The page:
Date: Mar 25, 2013 6:17 PM
Author: Virgil
Subject: Re: Matheology � 224
In article

<eba0cf26-b31d-4633-9732-a76bf5cc4afe@k4g2000yqn.googlegroups.com>,

WM <mueckenh@rz.fh-augsburg.de> wrote:

> On 24 Mrz., 23:04, Virgil <vir...@ligriv.com> wrote:

>

> >

> > Induction can prove that something halds for each n in |N, but cannot

> > prove that it holds unambiguously for all n |N.

>

> Induction *creates* the set of all |N, the set that contains the empty

> set and with the set A it contains the next set {A}. That is

> induction! And if you dislike to call it induction, then call it as

> you like, say Hanching, but please understand that my proof then also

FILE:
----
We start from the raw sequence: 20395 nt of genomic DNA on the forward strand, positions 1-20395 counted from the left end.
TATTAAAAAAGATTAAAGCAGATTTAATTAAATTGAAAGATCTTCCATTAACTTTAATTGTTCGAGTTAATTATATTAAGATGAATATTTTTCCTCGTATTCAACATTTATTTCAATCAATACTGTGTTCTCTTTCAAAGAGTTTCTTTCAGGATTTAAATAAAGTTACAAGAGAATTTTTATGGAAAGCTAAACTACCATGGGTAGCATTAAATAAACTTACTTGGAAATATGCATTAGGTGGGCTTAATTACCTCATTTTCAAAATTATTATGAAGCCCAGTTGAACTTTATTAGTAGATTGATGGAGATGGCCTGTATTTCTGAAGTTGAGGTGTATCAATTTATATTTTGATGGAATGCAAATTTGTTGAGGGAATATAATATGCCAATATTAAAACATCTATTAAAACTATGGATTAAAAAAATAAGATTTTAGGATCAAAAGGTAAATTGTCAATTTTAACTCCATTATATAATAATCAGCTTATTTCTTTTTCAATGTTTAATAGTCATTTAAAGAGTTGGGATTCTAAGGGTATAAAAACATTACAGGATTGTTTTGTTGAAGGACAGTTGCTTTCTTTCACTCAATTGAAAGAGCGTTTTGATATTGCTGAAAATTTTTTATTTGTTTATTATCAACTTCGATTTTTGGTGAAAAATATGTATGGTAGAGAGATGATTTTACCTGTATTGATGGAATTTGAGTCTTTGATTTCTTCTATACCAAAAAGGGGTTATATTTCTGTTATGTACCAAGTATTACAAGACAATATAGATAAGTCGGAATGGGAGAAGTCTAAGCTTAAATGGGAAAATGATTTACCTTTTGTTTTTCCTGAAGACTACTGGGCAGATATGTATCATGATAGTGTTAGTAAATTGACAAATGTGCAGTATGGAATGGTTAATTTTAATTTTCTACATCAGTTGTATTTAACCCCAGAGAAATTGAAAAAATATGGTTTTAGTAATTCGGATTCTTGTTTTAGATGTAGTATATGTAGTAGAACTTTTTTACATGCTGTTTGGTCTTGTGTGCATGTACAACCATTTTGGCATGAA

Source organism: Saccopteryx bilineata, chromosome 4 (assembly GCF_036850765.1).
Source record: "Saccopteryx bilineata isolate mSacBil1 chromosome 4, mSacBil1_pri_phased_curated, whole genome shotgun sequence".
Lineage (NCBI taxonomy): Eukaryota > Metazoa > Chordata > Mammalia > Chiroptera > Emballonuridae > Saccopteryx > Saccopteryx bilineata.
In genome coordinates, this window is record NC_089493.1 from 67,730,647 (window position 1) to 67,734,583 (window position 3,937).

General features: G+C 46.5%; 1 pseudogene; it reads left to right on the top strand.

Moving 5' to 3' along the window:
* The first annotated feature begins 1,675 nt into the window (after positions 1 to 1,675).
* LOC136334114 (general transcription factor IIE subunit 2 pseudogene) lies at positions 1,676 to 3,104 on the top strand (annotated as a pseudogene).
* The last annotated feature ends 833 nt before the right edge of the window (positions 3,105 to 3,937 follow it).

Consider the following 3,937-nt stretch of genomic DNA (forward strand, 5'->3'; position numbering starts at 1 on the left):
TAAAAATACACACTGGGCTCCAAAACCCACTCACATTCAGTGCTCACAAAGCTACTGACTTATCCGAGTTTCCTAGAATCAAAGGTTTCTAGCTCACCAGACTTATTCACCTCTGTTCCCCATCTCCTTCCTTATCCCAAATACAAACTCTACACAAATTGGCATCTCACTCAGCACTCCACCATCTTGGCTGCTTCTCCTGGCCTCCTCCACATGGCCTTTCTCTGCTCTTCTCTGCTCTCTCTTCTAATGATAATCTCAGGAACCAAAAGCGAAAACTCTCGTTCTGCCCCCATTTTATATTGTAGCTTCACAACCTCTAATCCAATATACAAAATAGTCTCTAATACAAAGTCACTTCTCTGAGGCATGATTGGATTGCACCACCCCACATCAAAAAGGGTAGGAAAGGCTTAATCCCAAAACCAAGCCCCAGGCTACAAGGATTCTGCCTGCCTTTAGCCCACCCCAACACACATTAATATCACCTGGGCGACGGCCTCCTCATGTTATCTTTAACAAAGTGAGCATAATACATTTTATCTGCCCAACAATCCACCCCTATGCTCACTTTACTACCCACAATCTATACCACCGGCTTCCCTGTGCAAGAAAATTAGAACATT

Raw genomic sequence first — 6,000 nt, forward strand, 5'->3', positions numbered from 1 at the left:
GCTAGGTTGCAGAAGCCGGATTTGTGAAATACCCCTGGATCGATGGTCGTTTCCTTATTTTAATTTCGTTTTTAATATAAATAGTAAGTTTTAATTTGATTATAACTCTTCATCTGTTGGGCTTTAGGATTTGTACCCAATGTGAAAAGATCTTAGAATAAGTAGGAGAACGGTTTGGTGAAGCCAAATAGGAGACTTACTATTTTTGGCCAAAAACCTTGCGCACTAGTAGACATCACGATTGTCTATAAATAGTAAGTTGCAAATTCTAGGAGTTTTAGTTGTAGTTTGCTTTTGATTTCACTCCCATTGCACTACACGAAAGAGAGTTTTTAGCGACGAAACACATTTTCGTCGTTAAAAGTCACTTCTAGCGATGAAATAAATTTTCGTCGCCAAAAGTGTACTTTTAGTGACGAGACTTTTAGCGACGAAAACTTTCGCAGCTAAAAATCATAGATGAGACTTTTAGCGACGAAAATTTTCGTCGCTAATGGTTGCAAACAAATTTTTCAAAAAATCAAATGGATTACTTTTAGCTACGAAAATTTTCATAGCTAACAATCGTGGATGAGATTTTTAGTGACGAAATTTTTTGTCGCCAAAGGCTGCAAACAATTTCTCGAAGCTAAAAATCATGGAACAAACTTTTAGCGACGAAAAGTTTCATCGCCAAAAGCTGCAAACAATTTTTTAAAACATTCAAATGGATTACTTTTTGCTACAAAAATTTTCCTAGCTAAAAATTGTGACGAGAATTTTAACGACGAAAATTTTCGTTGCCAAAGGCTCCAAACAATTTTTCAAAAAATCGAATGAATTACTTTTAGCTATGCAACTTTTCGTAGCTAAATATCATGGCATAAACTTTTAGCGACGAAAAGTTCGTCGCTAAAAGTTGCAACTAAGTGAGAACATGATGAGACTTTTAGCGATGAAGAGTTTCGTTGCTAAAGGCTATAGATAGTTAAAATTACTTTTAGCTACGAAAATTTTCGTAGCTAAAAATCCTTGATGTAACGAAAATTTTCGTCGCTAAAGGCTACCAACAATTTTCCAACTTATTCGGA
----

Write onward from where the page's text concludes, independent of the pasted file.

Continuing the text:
> uses Hanching, namely with line n you can remove line n+1.

Lets see WM put his argument in a proper the form of the inductive

principle.

I bet he can't!

One acceptable form of induction is:

There exists a set of objects, N, and a zero object such that

1. Zero is one of the objects in N.

2. Every object in N has a successor object.

3. Zero is not the successor object of any object in N.

4. If the successors of two objects in N are the same,

then the two original objects are the same.

5. If a set contains Zero and the successor object of every

object in N, then that set contains N as a subset.

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